The M1 is a multitool device that bundles several hacking and penetration tools in a package that looks like a retro-gaming console and could be viewed as a Flipper Zero alternative with a more powerful STMicro STM32H5 Cortex-M33 high-performance MCU featuring Arm TrustZone hardware-based security for additional protection for sensitive data. The M1 multitool device features transceivers for infrared, sub-1 GHz, Bluetooth, NFC, RFID, and Wi-Fi. This means that the M1 can replace most of your remotes as well as your RFID and NFC-based items (membership cards, access fobs, business cards, credit cards, etc.) It also has twelve 3.3V (5V tolerant) GPIO pins that can be used to add extra functionality to the device. M1 specifications: MCU – STM32H5-series microcontroller, with a 32-bit ARM Cortex-M33 core, 1MB RAM Storage – MicroSD card slot Display – 1.54-inch display, 128 x 64 resolution Connectivity Bluetooth 4.2 BR/EDR BLE Sensitivity -96dBm Infrared – […]

Cynthion board enables USB Hacking through Lattice ECP5 FPGA (Crowdfunding)

LUNA USB Hacking board

Update 16/02/2023: The LUNA board has been renamed to Cynthion, but the gateware framework continues to be called LUNA. Several USB hacking/debugging boards were launched in 2020 either based on microcontrollers or FPGA with the likes of Tigard (FTDI FT2232HQ), Ollie (STM32F042), Glasgow Interface explorer (Lattice Semiconductor iCE40), or Protocol Droid (STM32). All those were launched on Crowd Supply, and there’s now another one with LUNA “multi-tool for building, analyzing, and hacking USB devices” based on a  Lattice Semiconductor LFE5U-12F ECP5 FPGA that raised over $100,000 in a few days. Cynthion hardware specifications: FPGA- Lattice Semiconductor LFE5U-12F ECP5 FPGA with 12K LUTs System Memory – 64 Mbit (8 MiB) RAM for buffering USB traffic or for user applications Storage – 32 Mbit (4 MiB) SPI  flash for PC-less FPGA configuration USB – 3x High-Speed USB interfaces, each connected to a USB3343 PHY capable of operating at up to 480 Mbps. […]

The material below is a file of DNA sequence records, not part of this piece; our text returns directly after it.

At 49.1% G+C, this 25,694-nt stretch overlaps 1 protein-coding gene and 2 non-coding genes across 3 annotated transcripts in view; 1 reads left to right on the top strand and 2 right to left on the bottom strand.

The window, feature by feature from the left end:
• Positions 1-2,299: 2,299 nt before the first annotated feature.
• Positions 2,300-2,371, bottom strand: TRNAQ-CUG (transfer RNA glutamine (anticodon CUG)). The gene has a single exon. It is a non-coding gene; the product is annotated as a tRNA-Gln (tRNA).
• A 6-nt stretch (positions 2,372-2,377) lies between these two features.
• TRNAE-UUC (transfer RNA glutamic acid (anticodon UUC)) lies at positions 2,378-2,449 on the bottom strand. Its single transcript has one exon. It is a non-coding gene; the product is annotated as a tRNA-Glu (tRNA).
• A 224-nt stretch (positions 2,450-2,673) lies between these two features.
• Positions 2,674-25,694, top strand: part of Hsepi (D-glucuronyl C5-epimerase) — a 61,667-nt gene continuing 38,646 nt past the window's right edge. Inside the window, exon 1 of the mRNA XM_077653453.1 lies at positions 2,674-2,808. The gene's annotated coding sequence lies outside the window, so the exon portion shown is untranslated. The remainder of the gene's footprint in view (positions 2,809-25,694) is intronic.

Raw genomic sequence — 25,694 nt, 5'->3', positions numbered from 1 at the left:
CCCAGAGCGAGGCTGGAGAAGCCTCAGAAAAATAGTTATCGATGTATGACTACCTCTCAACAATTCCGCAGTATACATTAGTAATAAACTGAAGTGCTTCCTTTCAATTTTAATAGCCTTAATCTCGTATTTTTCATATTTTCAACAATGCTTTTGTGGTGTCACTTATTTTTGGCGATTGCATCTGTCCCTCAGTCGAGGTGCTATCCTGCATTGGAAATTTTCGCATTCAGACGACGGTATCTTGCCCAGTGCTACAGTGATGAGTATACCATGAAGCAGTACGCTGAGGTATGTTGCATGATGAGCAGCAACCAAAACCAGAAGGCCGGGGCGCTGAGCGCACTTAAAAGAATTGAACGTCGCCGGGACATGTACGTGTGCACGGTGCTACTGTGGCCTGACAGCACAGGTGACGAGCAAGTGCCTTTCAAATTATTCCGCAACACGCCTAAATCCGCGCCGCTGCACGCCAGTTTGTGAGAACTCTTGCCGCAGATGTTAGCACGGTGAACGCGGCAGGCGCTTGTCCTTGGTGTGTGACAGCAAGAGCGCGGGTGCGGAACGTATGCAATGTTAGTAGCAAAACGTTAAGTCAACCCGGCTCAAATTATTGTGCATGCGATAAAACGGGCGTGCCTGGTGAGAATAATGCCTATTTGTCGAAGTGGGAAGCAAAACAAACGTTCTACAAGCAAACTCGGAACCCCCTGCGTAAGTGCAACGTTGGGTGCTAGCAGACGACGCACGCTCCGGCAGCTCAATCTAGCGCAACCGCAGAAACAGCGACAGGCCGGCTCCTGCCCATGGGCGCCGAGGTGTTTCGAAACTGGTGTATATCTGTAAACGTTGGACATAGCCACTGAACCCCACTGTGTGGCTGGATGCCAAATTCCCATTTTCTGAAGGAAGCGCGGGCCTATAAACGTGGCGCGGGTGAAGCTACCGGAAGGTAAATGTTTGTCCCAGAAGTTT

Security Tip – How to detect Juice Jacking on Android smartphones

A few years ago I wrote about the danger of “juice jacking” highlighting the security risks posed by USB charging in public places, where a bad actor could attempt to hack your phone or laptop to steal your precious data or install malware/ransomware. In most cases, there are no risks at home, but it’s when you charge your device in a public place notably an airport or train station that you could be at risk of hacking. If you’re using an Android phone, there’s an easy way to detect Juice Jacking, and whether something fishy is going on as shown in the screenshots below. On the left screenshot, I connect my phone to a USB charger, all that changed was the battery icon changed to show it’s charging. But on the right screenshot, I connected my smartphone to my laptop, and since it’s trying to access data, I’m offered three […]